Bears are seen in increasing numbers this time of year, in yards, in trees, and even swimming across the Neuse River.
Monday, May 12th, riders on the Cherry Branch- Minnesott ferry witnessed something peculiar during an afternoon crossing.
“We just left Minnesott Beach and as soon as we leave, we always look to the front of the ship.”
Carlos Kowalczewski is a ferry crew man with the North Carolina Ferry Division.
“we saw this black thing swimming. At first, we thought it was a dog. And we thought oh, we’re going to have to go get that dog. And as we got closer and closer, we got the binoculars and I got my own pair of binoculars and I looked and said that’s not a dog, that’s a bear.”
A black bear that Carlos estimates was about four or five hundred pounds was swimming near the channel that the ferries use for making the Neuse River crossing. News about the bear sighting spread quickly around the vessel and passengers exited their cars to watch.
“Oh everybody was like thrilled they were like hey look look look! We were right on the front of the bow of the ship and he was right in front of us swimming across like he didn’t care minding his own business. He had a mission and that’s what he was going to do. And he didn’t care if the ferry was there.”
It took about an hour for the black bear to swim the three mile wide Neuse River before he landed on the Cherry Branch side in Craven County.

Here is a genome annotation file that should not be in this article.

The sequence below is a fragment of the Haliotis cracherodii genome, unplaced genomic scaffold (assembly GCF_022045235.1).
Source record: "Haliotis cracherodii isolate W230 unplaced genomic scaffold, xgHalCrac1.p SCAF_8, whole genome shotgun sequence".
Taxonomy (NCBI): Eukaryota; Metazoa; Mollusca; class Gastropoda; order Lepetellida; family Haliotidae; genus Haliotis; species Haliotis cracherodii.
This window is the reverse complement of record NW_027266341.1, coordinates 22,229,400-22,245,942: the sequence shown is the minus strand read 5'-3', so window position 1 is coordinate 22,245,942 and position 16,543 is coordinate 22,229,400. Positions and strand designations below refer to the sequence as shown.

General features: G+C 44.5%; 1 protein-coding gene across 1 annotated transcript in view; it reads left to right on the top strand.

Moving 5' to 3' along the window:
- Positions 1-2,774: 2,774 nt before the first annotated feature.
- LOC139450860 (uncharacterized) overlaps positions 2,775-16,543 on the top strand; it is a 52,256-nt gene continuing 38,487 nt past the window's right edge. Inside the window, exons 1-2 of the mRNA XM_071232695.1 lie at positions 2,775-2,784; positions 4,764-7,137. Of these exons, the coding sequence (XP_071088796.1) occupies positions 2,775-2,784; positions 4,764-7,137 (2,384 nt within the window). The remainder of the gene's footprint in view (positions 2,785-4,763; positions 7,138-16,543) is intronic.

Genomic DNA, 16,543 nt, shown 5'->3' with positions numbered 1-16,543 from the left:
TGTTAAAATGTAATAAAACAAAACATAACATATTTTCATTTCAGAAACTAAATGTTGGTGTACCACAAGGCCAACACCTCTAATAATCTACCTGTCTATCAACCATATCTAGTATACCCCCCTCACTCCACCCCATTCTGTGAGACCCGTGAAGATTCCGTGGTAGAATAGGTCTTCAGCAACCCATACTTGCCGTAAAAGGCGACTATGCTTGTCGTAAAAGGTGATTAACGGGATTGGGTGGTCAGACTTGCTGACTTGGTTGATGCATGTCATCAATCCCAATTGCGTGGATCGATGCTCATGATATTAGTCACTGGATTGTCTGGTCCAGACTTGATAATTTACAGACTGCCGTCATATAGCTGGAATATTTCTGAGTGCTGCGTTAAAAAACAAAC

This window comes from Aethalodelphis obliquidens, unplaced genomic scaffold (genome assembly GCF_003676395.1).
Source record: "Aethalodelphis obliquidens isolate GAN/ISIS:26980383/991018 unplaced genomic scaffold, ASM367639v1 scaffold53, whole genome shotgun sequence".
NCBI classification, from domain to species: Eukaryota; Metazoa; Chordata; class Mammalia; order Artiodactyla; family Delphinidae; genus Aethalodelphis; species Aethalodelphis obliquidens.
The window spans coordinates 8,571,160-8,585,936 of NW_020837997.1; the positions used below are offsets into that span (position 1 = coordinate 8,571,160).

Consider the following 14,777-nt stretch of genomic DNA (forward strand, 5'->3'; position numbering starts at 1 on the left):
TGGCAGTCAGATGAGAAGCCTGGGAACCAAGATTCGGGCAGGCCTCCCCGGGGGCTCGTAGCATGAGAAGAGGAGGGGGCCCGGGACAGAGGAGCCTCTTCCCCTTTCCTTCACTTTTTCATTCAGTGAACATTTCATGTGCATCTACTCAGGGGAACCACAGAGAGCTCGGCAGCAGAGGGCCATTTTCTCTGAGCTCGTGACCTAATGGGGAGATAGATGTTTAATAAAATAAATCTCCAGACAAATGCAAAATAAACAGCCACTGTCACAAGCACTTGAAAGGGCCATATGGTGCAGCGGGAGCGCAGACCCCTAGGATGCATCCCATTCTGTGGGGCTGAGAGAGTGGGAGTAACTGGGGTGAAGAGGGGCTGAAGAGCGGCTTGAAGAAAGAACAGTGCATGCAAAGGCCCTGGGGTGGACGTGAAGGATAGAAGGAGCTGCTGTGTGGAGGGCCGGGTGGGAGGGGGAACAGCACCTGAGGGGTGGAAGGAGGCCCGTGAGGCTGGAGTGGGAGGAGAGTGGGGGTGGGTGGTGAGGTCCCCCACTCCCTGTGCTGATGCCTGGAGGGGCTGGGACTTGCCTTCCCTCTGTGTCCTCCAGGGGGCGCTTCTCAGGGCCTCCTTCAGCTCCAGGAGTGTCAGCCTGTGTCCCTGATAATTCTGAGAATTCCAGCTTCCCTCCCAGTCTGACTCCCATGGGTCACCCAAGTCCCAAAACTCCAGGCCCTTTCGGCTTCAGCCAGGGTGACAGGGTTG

“He got out of the water, he shook himself, and just headed out and started running. It didn’t take him no time at all to recover from the swim.”
While it seems strange to see a bear swimming, it’s actually not that unusual.
“we get reports like that every year about this time.”
Mark Jones is the Supervising Wildlife Biologist with the North Carolina Wildlife Resources Commission. While most black bears can swim one or two miles, he says some have been known to swim longer distances.
“We’ve had bears swim across the Pamlico Sound, which is a much longer swim. They have a remarkable sense of smell and I guess we can theorize that they can actually smell something on the other side. They’re not doing this without some idea that they have somewhere to go.”
Since black bear mating season is underway in eastern North Carolina, there are some that speculate the black bear that swam across the Neuse River was in search of a mate. However, it’s also the time of the year where young male black bears are searching for new territory after being kicked out of their home range by their mothers.
“They’re almost always young juvenile bears that are looking for a place to call their own. The mother at some point won’t tolerate them anymore and large male bears are not very friendly to these young bears so they’re looking for a place they can call their own and that’s why a lot of times they take to the water.”
Typically between late spring and early summer, there’s an increase in bear sightings in eastern North Carolina. As bears wander into new territory, Jones says homeowners should be on alert.
“They probably came from a relatively unpopulated area. And a lot of times, they get into populated areas unknowingly and can run into problems around people’s houses with dogs, and they can get into people’s garbage and pet food and things like that.”
As for the bear that was seen swimming across the Neuse River, he hasn’t been spotted since. But ferry crew man Carlos Kowalczewski was able to snap a few pictures of the bear in the water. If you’d like to see them, they’re posted at our website publicradioeast.org.